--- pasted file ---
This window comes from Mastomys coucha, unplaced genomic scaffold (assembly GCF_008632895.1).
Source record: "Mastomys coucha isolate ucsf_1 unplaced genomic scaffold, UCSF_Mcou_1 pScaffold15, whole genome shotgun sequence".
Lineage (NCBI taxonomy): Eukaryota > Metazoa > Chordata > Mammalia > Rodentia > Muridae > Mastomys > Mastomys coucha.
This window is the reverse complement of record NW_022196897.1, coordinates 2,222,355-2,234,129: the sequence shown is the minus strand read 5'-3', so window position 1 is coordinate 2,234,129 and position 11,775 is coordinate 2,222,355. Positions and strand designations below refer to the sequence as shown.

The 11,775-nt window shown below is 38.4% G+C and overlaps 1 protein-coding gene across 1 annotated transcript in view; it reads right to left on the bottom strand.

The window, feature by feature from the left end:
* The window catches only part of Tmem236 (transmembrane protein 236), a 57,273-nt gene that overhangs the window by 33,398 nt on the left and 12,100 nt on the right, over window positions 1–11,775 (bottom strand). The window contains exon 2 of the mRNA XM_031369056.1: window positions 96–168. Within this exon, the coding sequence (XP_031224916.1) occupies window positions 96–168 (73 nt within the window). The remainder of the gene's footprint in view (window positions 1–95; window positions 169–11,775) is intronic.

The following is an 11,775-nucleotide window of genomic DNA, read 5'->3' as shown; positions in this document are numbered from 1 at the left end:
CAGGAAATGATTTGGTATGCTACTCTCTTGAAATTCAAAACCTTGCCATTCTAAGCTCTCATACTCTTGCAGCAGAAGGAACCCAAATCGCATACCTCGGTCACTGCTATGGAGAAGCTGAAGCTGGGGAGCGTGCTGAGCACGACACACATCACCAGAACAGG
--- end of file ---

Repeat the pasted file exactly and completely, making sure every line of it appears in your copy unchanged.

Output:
This window comes from Mastomys coucha, unplaced genomic scaffold (assembly GCF_008632895.1).
Source record: "Mastomys coucha isolate ucsf_1 unplaced genomic scaffold, UCSF_Mcou_1 pScaffold15, whole genome shotgun sequence".
Lineage (NCBI taxonomy): Eukaryota > Metazoa > Chordata > Mammalia > Rodentia > Muridae > Mastomys > Mastomys coucha.
This window is the reverse complement of record NW_022196897.1, coordinates 2,222,355-2,234,129: the sequence shown is the minus strand read 5'-3', so window position 1 is coordinate 2,234,129 and position 11,775 is coordinate 2,222,355. Positions and strand designations below refer to the sequence as shown.

The 11,775-nt window shown below is 38.4% G+C and overlaps 1 protein-coding gene across 1 annotated transcript in view; it reads right to left on the bottom strand.

The window, feature by feature from the left end:
* The window catches only part of Tmem236 (transmembrane protein 236), a 57,273-nt gene that overhangs the window by 33,398 nt on the left and 12,100 nt on the right, over window positions 1–11,775 (bottom strand). The window contains exon 2 of the mRNA XM_031369056.1: window positions 96–168. Within this exon, the coding sequence (XP_031224916.1) occupies window positions 96–168 (73 nt within the window). The remainder of the gene's footprint in view (window positions 1–95; window positions 169–11,775) is intronic.

The following is an 11,775-nucleotide window of genomic DNA, read 5'->3' as shown; positions in this document are numbered from 1 at the left end:
CAGGAAATGATTTGGTATGCTACTCTCTTGAAATTCAAAACCTTGCCATTCTAAGCTCTCATACTCTTGCAGCAGAAGGAACCCAAATCGCATACCTCGGTCACTGCTATGGAGAAGCTGAAGCTGGGGAGCGTGCTGAGCACGACACACATCACCAGAACAGG